Intrinsically, sailing and erectile dysfunction have nothing to do with each other. But once stripped of their particulars, both domains can be said to share—within the context of the ad—two common ideas. First, hard is better than soft. Second, controlling a situation is better than a situation controlling you.

Subtle but strong, the ad suggests a firm congruence between two unrelated domains: Just as a confident captain maintains control of his vessel no matter what, so, too, can the average Joe control his vessel in the stormy seas of love. While the analogy is not explicitly stated, it is nevertheless clear. Given the barest minimum of cultural knowledge, our minds process the sailing analogy unconsciously and instantaneously.

This is also what we do with the overwhelming majority of data we encounter in daily life. As Leonard Mlodinow notes in Subliminal: How Your Unconscious Mind Rules Your Behavior, about 95 percent of all thought is unconscious. This is because our senses send our brains roughly eleven million bits of information per second—vastly more than our conscious processing capacity, which maxes out at an estimated fifty bits per second. “So if your conscious mind were left to process all that incoming information,” Mlodinow writes, “your brain would freeze like an overtaxed computer.”

But the unconscious brain isn’t just discarding all that extra incoming data; it’s sorting through it for pattern, contextual relevance, utility, and urgency. A lot of the information we process has to do with keeping the body’s many systems running smoothly, no matter what surroundings or activity we may be experiencing at the moment. Much as an apartment building’s maintenance team works behind the scenes to keep the furnace, air-conditioning, plumbing, and electrical systems in good order without bothering the tenants, the mind runs most bodily functions without conscious oversight—most of the time. Only when a task is particularly taxing, uncomfortable, or urgent does the unconscious call up the head office for direction and additional resources.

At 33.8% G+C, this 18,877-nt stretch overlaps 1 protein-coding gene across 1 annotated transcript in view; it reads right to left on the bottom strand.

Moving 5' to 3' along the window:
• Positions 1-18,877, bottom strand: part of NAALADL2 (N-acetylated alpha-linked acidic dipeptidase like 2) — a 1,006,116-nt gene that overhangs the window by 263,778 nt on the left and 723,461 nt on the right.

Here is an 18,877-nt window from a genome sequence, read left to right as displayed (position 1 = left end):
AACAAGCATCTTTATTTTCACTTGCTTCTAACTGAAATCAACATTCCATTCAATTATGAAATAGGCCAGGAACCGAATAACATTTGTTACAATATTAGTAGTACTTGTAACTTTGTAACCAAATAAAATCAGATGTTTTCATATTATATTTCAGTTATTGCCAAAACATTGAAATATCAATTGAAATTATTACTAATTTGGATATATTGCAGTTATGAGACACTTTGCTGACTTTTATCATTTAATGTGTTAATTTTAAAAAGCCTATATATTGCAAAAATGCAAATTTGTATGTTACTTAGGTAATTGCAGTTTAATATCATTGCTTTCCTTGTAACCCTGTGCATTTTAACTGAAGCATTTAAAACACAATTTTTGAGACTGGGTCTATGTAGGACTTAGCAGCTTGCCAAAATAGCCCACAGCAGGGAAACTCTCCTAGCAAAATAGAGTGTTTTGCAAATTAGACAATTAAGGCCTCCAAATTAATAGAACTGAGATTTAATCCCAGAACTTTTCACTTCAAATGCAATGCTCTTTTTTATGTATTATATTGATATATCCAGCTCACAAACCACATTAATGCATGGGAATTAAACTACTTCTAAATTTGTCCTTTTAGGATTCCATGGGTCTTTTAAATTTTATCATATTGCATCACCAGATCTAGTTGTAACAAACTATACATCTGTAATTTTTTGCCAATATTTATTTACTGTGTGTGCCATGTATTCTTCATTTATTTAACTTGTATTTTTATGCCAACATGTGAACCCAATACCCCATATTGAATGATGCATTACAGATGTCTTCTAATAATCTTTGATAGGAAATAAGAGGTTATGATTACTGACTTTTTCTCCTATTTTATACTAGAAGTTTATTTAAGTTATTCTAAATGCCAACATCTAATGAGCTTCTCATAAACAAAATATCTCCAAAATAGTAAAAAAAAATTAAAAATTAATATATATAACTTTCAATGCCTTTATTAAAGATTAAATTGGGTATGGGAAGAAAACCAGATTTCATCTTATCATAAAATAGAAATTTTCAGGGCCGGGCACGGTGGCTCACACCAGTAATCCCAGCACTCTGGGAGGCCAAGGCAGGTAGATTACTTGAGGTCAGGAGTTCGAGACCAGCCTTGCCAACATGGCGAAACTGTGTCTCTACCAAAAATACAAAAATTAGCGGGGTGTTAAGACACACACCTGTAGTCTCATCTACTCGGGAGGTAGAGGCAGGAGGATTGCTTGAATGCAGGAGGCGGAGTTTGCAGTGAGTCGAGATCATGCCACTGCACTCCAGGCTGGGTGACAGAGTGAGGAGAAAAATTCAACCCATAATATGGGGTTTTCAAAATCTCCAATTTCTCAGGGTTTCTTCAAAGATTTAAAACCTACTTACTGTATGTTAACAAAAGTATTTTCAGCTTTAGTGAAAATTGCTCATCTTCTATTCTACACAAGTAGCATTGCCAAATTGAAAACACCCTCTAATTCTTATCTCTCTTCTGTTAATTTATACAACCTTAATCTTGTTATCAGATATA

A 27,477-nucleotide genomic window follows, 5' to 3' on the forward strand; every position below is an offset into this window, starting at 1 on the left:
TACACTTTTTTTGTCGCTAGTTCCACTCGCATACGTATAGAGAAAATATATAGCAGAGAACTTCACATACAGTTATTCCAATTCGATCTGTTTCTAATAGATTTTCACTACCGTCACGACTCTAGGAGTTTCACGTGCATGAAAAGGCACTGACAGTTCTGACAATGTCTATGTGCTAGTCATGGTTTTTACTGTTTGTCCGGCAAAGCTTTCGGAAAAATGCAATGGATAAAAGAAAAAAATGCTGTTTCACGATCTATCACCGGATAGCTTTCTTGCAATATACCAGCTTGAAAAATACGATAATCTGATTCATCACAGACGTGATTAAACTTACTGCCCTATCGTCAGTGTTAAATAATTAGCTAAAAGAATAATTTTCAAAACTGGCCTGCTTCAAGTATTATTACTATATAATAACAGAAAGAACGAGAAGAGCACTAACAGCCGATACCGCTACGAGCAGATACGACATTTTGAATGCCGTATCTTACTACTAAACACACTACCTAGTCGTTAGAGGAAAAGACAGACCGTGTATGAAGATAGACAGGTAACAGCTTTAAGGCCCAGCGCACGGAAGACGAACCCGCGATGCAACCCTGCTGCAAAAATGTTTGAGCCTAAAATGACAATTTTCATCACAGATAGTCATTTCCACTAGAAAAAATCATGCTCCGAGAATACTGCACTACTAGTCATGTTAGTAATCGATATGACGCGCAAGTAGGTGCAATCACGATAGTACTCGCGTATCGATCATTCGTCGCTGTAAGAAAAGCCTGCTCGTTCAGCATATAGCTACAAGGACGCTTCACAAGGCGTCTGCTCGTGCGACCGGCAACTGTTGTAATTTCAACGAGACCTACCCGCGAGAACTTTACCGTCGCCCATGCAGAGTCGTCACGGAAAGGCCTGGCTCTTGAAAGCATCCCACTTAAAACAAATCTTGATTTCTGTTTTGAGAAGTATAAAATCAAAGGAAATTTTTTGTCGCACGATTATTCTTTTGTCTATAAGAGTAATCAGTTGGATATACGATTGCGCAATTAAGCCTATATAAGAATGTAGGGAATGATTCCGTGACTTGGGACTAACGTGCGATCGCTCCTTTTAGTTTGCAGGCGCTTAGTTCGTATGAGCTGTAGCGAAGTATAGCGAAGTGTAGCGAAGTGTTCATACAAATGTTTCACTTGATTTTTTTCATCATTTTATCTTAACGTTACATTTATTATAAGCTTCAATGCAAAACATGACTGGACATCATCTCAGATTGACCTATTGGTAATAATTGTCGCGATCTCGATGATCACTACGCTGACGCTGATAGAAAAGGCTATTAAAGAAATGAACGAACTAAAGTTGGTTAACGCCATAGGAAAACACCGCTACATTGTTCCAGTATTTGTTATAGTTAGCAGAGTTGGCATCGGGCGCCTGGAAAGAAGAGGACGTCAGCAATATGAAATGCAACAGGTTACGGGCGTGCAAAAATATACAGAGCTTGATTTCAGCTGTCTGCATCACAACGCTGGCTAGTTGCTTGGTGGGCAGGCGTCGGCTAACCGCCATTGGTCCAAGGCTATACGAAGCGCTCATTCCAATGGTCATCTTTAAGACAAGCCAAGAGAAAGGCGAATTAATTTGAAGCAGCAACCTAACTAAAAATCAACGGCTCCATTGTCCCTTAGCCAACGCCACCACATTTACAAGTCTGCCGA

Such analogical thinking is as old as humanity. Indeed, without it, we wouldn’t be here. Imagine our human ancestors, millions of years ago in East Africa, stopping in the midday heat to drink at a stream. Presumably, those who could more quickly and accurately detect differences in obscure or incomplete patterns—such as the knobby brown snout of a submerged crocodile versus a knotty brown protrusion of a submerged log—would have done better detecting danger and therefore enjoyed a significant advantage in the struggle for survival. Those who were unable to spot the difference, fill in the missing visual gaps, and infer their potential impact became the crocodile’s lunch.

As noted, we humans aren’t the only animals capable of pattern recognition or the quick reactions that follow. Widespread pattern recognition is the reason that camouflage is so common in nature, as animals have adapted to blend in with their surroundings. Other creatures have adopted the opposite strategy, mimicking the appearance of an unappealing or threatening alternative for those who might otherwise eat them. But while many other animals are adept at such comparison, evidence suggests that only humans are capable of using deep analogical thought to identify and exploit conceptual similarities that go beyond the superficial.

As researchers have explored the function of analogy in human thought, they have found that analogy may lie in the core of all decision making. Psychologists Douglas Hofstadter and Emmanuel Sander, authors of Surfaces and Essences: Analogy as the Fuel and Fire of Thinking, are leading experts in the study of analogy. They argue that whether we’re ordering food in a new restaurant, looking both ways before crossing a busy street, or deciding that an approaching golden retriever is less threatening than the rottweiler we saw earlier, we’re making a series of analogies with past experiences that we’ve already categorized for easy reference.

Such analogizing is so common that we aren’t necessarily conscious that we’re doing it. And even when incoming data demands higher-order decision making, the unconscious does a lot of screening and organizing before passing on an executive summary for conscious evaluation. To get a better sense of this, think about how the White House processes, evaluates, and filters the thousands of calls, letters, and e-mails from people constantly clamoring for the president’s attention. Only a small subset of messages ever reaches the Oval Office for the president’s consideration and potential executive action. Yet some, especially those concerning key legislation or urgent matters of national security, receive priority routing.